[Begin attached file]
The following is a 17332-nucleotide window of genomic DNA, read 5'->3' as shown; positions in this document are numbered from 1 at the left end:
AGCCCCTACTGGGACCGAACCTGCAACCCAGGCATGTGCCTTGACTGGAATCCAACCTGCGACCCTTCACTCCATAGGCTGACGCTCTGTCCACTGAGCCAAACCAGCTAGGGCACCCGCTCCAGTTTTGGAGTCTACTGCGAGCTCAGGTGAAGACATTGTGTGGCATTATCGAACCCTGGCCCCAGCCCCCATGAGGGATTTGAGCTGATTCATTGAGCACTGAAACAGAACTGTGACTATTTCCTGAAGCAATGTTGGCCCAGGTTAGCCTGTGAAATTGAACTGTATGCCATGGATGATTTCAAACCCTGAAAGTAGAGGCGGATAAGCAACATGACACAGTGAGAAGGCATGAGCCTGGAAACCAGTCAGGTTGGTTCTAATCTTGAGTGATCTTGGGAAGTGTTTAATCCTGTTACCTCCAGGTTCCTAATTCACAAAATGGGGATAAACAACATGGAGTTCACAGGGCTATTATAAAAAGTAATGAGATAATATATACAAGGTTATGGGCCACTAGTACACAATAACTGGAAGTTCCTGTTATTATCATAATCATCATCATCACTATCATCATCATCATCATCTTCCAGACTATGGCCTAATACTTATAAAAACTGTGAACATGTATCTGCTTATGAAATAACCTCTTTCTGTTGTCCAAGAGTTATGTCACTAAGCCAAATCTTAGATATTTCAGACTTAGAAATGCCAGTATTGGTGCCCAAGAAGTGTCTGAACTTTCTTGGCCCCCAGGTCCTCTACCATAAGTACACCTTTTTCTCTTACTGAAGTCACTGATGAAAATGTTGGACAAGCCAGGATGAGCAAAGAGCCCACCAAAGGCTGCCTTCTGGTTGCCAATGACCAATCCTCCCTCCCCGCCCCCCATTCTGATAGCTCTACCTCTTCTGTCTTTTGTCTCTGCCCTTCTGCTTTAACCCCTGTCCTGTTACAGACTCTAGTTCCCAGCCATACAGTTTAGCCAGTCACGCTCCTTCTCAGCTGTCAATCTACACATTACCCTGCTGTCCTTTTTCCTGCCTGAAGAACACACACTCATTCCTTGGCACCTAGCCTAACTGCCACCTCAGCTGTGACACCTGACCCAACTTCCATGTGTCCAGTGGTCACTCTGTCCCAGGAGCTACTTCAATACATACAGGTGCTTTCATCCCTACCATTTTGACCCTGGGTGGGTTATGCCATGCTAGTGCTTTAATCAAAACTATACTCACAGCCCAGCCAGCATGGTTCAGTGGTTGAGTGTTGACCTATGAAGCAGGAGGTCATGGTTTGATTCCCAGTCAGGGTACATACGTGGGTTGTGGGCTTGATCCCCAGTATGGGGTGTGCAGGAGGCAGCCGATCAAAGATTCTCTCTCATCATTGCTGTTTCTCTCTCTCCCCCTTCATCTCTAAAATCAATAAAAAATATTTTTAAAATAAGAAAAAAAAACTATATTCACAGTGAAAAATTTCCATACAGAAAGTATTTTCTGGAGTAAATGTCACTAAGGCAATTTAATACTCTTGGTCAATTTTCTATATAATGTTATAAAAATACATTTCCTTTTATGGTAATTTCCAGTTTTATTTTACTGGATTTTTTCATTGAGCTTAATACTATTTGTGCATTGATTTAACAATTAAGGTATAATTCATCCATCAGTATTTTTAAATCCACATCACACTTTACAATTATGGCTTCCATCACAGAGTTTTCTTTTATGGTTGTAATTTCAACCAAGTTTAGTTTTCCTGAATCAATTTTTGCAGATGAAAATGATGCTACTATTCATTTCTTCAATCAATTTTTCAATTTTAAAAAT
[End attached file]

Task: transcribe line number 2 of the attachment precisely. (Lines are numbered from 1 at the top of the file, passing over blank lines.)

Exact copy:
AGCCCCTACTGGGACCGAACCTGCAACCCAGGCATGTGCCTTGACTGGAATCCAACCTGCGACCCTTCACTCCATAGGCTGACGCTCTGTCCACTGAGCCAAACCAGCTAGGGCACCCGCTCCAGTTTTGGAGTCTACTGCGAGCTCAGGTGAAGACATTGTGTGGCATTATCGAACCCTGGCCCCAGCCCCCATGAGGGATTTGAGCTGATTCATTGAGCACTGAAACAGAACTGTGACTATTTCCTGAAGCAATGTTGGCCCAGGTTAGCCTGTGAAATTGAACTGTATGCCATGGATGATTTCAAACCCTGAAAGTAGAGGCGGATAAGCAACATGACACAGTGAGAAGGCATGAGCCTGGAAACCAGTCAGGTTGGTTCTAATCTTGAGTGATCTTGGGAAGTGTTTAATCCTGTTACCTCCAGGTTCCTAATTCACAAAATGGGGATAAACAACATGGAGTTCACAGGGCTATTATAAAAAGTAATGAGATAATATATACAAGGTTATGGGCCACTAGTACACAATAACTGGAAGTTCCTGTTATTATCATAATCATCATCATCACTATCATCATCATCATCATCTTCCAGACTATGGCCTAATACTTATAAAAACTGTGAACATGTATCTGCTTATGAAATAACCTCTTTCTGTTGTCCAAGAGTTATGTCACTAAGCCAAATCTTAGATATTTCAGACTTAGAAATGCCAGTATTGGTGCCCAAGAAGTGTCTGAACTTTCTTGGCCCCCAGGTCCTCTACCATAAGTACACCTTTTTCTCTTACTGAAGTCACTGATGAAAATGTTGGACAAGCCAGGATGAGCAAAGAGCCCACCAAAGGCTGCCTTCTGGTTGCCAATGACCAATCCTCCCTCCCCGCCCCCCATTCTGATAGCTCTACCTCTTCTGTCTTTTGTCTCTGCCCTTCTGCTTTAACCCCTGTCCTGTTACAGACTCTAGTTCCCAGCCATACAGTTTAGCCAGTCACGCTCCTTCTCAGCTGTCAATCTACACATTACCCTGCTGTCCTTTTTCCTGCCTGAAGAACACACACTCATTCCTTGGCACCTAGCCTAACTGCCACCTCAGCTGTGACACCTGACCCAACTTCCATGTGTCCAGTGGTCACTCTGTCCCAGGAGCTACTTCAATACATACAGGTGCTTTCATCCCTACCATTTTGACCCTGGGTGGGTTATGCCATGCTAGTGCTTTAATCAAAACTATACTCACAGCCCAGCCAGCATGGTTCAGTGGTTGAGTGTTGACCTATGAAGCAGGAGGTCATGGTTTGATTCCCAGTCAGGGTACATACGTGGGTTGTGGGCTTGATCCCCAGTATGGGGTGTGCAGGAGGCAGCCGATCAAAGATTCTCTCTCATCATTGCTGTTTCTCTCTCTCCCCCTTCATCTCTAAAATCAATAAAAAATATTTTTAAAATAAGAAAAAAAAACTATATTCACAGTGAAAAATTTCCATACAGAAAGTATTTTCTGGAGTAAATGTCACTAAGGCAATTTAATACTCTTGGTCAATTTTCTATATAATGTTATAAAAATACATTTCCTTTTATGGTAATTTCCAGTTTTATTTTACTGGATTTTTTCATTGAGCTTAATACTATTTGTGCATTGATTTAACAATTAAGGTATAATTCATCCATCAGTATTTTTAAATCCACATCACACTTTACAATTATGGCTTCCATCACAGAGTTTTCTTTTATGGTTGTAATTTCAACCAAGTTTAGTTTTCCTGAATCAATTTTTGCAGATGAAAATGATGCTACTATTCATTTCTTCAATCAATTTTTCAATTTTAAAAAT